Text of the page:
My Rare Diseases May Not Kill Me, But Sometimes It Feels Like They Will

When I was undergoing a tough treatment and reeling from the death of my God-sister, I was definitely down in the dumps. I couldn’t really walk and I was hooked up to an IV for eight hours a day. Not to mention that everything tasted like poison, I had no energy, I was emaciated from the effects of long-term antibiotics, and constantly throwing up mid-sleep because my gut just couldn’t handle the meds. This is enough to make anyone feel depressed.

But after I emerged from all of that, I started tackling my Lyme disease, dysautonomia and brachioradial pruritis, with a very healthy diet, exercise, stress control, sleep priortization and temperature control.
With POTS and Lyme, I had to realize how sensitive my health was to food, stress, exercise, sleep and temperature.

If one of the five aforementioned facets was “off”, I could still manage. But if two or more were off, I would definitely feel it whether it was fatigue, pain, swollen lymph nodes or joints, headaches, nausea and vomiting, stomach pains, or black outs and dizziness. So I had done (and am still doing) everything I possibly can to address these things proactively.

After much patience, my efforts seemed to be working! Generally, I was off all prescription meds and my energy level seemed to be increasing. Things were looking up after years of trying SO hard to implement lifestyle changes.

Was my health perfect? No way. But everything I was doing was worth it. And I feel like it could be worse; I’m not necessarily fighting to live. I’m fighting to live the life I’ve envisioned for myself. Two different things.

Then, my brachioradial pruritis flared and like a domino effect, everything fell apart.

First, it interrupted my sleep. But after two months of interrupted sleep, I was to the point where I was not sleeping more than three hours per night. I was clenching through the pain in my sleep, so much that my teeth enamel were worn down. I went to the dentist to get a night guard which didn’t help the jaw pain that turned into headache pain.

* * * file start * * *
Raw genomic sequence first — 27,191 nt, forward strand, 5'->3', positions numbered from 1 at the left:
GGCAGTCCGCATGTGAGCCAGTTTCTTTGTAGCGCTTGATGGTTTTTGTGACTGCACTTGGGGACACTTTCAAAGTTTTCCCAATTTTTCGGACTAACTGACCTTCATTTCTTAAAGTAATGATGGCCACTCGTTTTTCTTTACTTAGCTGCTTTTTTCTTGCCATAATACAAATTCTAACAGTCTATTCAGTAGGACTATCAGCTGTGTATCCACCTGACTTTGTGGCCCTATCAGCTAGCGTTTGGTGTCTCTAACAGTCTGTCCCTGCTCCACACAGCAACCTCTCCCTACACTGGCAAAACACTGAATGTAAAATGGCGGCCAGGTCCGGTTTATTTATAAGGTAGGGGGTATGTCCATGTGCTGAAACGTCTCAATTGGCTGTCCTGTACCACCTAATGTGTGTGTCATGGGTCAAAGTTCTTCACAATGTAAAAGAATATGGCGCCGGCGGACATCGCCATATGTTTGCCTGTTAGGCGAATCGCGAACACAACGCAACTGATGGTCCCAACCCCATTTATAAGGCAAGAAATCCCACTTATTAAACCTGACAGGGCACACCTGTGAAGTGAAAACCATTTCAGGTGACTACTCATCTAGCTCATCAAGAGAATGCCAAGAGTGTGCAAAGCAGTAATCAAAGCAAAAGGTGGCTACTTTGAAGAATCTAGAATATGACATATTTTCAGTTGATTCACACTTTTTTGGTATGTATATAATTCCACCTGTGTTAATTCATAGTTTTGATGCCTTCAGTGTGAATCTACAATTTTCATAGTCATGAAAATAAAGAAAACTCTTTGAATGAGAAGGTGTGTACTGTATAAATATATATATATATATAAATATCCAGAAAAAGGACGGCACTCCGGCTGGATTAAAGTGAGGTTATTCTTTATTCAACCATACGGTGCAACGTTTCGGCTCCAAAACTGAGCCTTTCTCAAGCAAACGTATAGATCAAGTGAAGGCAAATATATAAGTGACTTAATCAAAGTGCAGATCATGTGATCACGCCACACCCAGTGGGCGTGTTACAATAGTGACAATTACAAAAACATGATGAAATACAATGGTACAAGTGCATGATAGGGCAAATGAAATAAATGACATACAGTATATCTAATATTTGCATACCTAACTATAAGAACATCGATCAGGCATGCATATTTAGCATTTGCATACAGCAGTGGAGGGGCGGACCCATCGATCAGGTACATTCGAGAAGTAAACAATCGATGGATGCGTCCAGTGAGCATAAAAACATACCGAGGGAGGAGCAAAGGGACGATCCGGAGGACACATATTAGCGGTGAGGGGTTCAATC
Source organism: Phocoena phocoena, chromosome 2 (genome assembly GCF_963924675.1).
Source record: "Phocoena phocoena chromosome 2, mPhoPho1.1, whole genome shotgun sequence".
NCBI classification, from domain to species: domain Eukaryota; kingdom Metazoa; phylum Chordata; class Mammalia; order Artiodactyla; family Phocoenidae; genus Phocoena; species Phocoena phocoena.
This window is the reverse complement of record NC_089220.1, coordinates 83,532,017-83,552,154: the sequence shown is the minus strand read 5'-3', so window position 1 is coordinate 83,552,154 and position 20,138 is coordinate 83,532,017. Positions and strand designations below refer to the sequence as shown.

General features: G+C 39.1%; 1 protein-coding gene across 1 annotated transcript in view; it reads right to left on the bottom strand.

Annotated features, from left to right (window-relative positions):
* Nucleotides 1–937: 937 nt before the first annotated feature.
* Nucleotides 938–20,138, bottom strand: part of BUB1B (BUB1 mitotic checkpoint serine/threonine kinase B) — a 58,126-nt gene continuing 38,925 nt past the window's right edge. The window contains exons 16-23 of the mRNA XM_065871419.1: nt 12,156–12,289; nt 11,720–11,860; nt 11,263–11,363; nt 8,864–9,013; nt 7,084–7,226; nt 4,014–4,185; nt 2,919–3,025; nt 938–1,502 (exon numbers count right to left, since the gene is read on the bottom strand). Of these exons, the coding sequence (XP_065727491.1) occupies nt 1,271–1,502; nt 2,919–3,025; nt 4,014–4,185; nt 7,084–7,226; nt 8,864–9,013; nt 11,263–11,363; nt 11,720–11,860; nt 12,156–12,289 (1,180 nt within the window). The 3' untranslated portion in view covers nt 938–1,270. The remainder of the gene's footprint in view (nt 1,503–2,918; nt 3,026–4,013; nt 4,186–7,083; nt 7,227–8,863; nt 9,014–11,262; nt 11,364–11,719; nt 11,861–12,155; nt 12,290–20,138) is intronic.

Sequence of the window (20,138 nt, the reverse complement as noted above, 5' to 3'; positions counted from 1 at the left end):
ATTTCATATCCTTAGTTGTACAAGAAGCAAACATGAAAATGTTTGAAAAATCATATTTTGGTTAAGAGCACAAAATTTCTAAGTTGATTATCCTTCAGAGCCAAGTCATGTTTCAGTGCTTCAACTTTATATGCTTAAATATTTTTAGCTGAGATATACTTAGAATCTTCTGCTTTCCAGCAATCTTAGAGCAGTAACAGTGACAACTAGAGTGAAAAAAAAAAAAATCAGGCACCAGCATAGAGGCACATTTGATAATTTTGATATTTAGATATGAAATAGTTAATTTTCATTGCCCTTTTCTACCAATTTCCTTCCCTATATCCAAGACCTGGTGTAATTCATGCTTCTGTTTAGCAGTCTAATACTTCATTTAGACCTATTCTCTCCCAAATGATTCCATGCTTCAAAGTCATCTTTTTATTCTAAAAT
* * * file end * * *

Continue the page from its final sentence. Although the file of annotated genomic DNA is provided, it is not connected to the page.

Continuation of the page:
The no sleep was catching up.

My lymph nodes were swollen, I started having flu-like symptoms, not to mention the neuropathic pain from the BRP was relentlessly plaguing me. In the course of three weeks, I went to my neurologist, dermatologist, PCP, dentist, acupuncturist and chiropractor. After a few months, nothing they had offered helped and I began to feel hopeless. The psychological effects of no sleep were causing hallucination-like states, depression and immense pain.

I would cry, call my mother and say things like “I am not supposed to live this way,” or “I don’t want to die, but I don’t want to live like this.” I had tried everything- every pain killer available, every nerve blocker in existence, every specialist you know of, and even CBD– so this dark tunnel of hopelessness started to seep in.

When even your specialists say “Well… wow. You really have tried everything,” it’s normal to feel like you’re at a dead end (at least I think it’s normal that I feel this way).
It was at this low that I concluded that I am destined to live life in relentless pain that won’t kill me, but it feels like it could. It feels like it wants to.

But then, after months of next to no sleep, I get a glimmer of hope as the flare seems to lessen intensity and I go from 3 hours to 5 hours of sleep. Then, 5 hours to 7 hours.

And while it’s not perfect, it’s enough hope to keep me from being completely disheartened, feeling hopeless.

It’s these small times when I get relief that I am able to see the beauty life has to offer, and I am reminded of what a gift life is. And for now, I am still fighting every day… not for my life necessarily, but for a life I’ve envisioned for myself. And that’s a goal worth striving for.


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